2017 Trends in the Internet of Things

The Internet of Things is lurching forward into the coming year, like never before. Its growth is manifesting rapidly, exponentially, with an increasingly broadening array of use cases and applications influencing verticals well removed from its conventional patronage in the industrial internet.

With advances throughout the public and private sectors, its sway is extending beyond retail and supply chain management to encompass facets of delivery route optimization, financial services, healthcare and the marked expansion of the telecommunication industry in the form of connected cities and connected cars.

An onset of technological approaches, some novel, some refined, will emerge in the coming year to facilitate the analytics and security functionality necessary to solidify the IoT’s impact across the data sphere with a unique blend of big data, cloud, cognitive computing and processing advancements for customized applications of this expressivity of IT.

The result will be a personalization of business opportunities and consumer services veering ever closer to laymen users.

Speed of Thought Analytics
The interminable sensor generation and streaming of data foundational to the IoT warrants a heightened analytic productivity facilitated in a variety of ways. Surmounting the typical schema constraints germane to the relational world can involve semantic technologies with naturally evolving models to accommodate time-sensitive data. Other techniques involve file formats capable of deriving schema on the fly. “Self-describing formats is the umbrella,” MapR Senior Vice President of Data and Applications Jack Norris reflected. “There are different types of files that kind of fall into that, such as JSON and Avro.” Still other approaches involve General Processing Units (GPUs), which have emerged as a preferable alternative to conventional Central Processing Units (CPUs) to enable what Kinetica VP of Global Solution Engineering Eric Mizell referred to as answering questions at “the speed of thought”—in which organizations are not limited by schema and indexing designs for the number, speed, and type of questions provisioned by analytics in real-time.

According to Mizell, GPUs are “purpose-built for repetitive tasks at parallel with thousands of cores for aggregation, mathematics, and those type of things” whereas CPUS are better for discreet, sequential operations. Analytics platforms—particularly those designed for the IoT—leveraging GPUs are not bound by schema and rigid indexing to allow for multiple questions equitable to the speed at which data is generated, especially when augmented with visualization mechanisms illustrating fluctuating data states. “You can ask questions of the data without having to have predetermined questions and find answers in human readable time,” Mizell explained. “We’re getting tremendous response from customers able to load hundreds of millions and billions of rows [and] include them in interactive time. It transforms what business can do.” These capabilities are integral to the expansion of the IoT in the telecommunications industry, as “Connected cities and connected cars are huge with a lot of the telcos,” according to Mizell.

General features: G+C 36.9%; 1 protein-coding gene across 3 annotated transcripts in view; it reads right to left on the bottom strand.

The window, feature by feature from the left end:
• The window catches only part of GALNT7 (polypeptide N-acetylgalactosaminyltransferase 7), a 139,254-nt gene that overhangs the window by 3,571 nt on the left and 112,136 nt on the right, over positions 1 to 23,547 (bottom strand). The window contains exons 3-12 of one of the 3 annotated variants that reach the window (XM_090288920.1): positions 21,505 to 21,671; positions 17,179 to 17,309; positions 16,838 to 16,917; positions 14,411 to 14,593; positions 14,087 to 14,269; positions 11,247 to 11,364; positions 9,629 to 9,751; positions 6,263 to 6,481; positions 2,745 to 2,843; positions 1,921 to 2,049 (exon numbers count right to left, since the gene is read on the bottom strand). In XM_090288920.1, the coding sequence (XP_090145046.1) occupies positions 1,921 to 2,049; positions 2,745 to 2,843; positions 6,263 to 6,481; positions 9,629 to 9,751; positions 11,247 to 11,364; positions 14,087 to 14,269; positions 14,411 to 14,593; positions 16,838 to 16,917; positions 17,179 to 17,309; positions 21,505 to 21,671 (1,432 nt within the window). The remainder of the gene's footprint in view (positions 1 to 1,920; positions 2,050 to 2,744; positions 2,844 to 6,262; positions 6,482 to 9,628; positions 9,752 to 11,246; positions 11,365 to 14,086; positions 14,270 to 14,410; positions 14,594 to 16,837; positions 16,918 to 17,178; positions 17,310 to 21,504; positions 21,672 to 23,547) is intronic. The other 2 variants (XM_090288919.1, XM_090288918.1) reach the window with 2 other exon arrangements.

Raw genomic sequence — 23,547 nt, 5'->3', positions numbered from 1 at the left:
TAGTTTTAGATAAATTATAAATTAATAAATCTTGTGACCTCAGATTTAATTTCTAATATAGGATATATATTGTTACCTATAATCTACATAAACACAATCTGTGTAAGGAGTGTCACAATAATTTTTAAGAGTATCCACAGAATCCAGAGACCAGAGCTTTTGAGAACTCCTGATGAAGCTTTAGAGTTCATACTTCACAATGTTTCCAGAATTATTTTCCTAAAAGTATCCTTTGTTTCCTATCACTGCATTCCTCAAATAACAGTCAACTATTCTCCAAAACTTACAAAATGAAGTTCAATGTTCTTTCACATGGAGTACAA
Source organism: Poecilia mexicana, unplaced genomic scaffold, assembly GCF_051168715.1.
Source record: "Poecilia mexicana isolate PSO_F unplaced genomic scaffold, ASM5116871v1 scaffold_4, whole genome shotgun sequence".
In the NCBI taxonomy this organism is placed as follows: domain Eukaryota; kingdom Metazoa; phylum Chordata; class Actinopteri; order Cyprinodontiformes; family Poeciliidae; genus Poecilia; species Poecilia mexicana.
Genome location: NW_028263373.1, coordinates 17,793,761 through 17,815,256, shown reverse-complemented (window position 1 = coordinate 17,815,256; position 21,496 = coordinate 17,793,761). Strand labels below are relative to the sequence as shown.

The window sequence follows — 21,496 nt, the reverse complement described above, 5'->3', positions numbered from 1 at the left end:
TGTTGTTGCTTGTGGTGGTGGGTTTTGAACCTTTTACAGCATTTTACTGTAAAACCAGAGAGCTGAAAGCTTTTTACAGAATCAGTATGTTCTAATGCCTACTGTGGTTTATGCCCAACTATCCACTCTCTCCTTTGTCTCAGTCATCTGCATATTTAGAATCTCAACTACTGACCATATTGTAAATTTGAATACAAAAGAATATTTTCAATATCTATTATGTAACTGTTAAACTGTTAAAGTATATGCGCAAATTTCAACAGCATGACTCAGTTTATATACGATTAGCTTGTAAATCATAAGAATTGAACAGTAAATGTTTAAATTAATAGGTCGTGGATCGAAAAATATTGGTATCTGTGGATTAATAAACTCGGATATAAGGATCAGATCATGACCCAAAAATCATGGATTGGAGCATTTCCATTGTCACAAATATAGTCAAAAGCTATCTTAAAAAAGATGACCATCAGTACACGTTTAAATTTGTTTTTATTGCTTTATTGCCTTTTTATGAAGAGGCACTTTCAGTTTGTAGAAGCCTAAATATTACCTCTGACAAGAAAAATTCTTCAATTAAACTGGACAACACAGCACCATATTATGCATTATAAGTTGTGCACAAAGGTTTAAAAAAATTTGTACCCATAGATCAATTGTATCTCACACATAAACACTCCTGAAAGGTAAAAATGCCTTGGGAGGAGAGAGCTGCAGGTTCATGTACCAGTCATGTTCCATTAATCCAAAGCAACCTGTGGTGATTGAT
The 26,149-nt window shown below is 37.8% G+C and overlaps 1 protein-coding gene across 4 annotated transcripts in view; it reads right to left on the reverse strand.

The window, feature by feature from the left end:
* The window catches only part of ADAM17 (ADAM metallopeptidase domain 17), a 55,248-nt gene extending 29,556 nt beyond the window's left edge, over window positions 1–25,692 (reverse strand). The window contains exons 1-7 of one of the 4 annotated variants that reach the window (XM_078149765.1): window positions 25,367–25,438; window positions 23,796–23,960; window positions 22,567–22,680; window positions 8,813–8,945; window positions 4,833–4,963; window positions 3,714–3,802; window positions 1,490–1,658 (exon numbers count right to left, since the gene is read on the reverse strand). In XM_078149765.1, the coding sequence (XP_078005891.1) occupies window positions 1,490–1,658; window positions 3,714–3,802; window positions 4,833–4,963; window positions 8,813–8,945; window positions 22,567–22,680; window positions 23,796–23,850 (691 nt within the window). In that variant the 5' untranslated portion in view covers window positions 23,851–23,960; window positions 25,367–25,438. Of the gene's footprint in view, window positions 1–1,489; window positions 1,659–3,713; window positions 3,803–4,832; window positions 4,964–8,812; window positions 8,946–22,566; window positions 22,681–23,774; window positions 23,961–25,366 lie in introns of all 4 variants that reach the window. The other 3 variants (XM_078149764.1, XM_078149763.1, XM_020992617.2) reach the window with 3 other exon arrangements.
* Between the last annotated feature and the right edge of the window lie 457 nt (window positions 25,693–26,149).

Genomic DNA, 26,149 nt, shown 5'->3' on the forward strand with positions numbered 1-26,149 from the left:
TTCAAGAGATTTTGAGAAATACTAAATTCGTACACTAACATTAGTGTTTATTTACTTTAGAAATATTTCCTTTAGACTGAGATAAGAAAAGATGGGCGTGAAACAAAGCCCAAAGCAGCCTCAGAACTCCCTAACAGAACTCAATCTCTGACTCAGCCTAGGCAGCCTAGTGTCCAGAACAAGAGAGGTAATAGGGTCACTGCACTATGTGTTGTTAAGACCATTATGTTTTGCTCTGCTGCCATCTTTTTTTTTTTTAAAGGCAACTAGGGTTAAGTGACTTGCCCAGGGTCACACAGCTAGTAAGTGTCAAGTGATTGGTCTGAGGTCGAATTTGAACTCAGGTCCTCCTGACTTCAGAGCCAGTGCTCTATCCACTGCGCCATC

Machine Interaction
The best means of deriving value from the IoT actually transcends analytics and necessitates creating action between connected machines. Effecting such action in real-time will increasingly come to rely on the various forms of artificial intelligence pervading throughout modern enterprises, which is most readily accessible with options for machine learning and deep learning. Furthermore, Forbes contends AI is steadily moving to the cloud, which is instrumental in making these capabilities available to all organizations—not just those armed with a slew of data scientists. Regarding the options for libraries of deep learning and machine learning algorithms available to organizations today, Mizell remarked, “We’re exposing those libraries for consumers to use on analytics and streaming. On the data streaming end we’ll be able to execute those libraries on demand to make decisions in real-time.” The most cogent use case for machine-to-machine interaction involving the IoT pertains to connected cars, autonomous vehicles, and some of the more cutting edge applications for race car drivers. These vehicles are able to account for the requisite action necessary in such time-sensitive applications by leveraging GPU-facilitated AI in real time. “For autonomous cars, the Tesla has a bank of GPUs in the trunk,” Mizell commented. “That’s how it’s able to read the road in real-time.”

Back from the Edge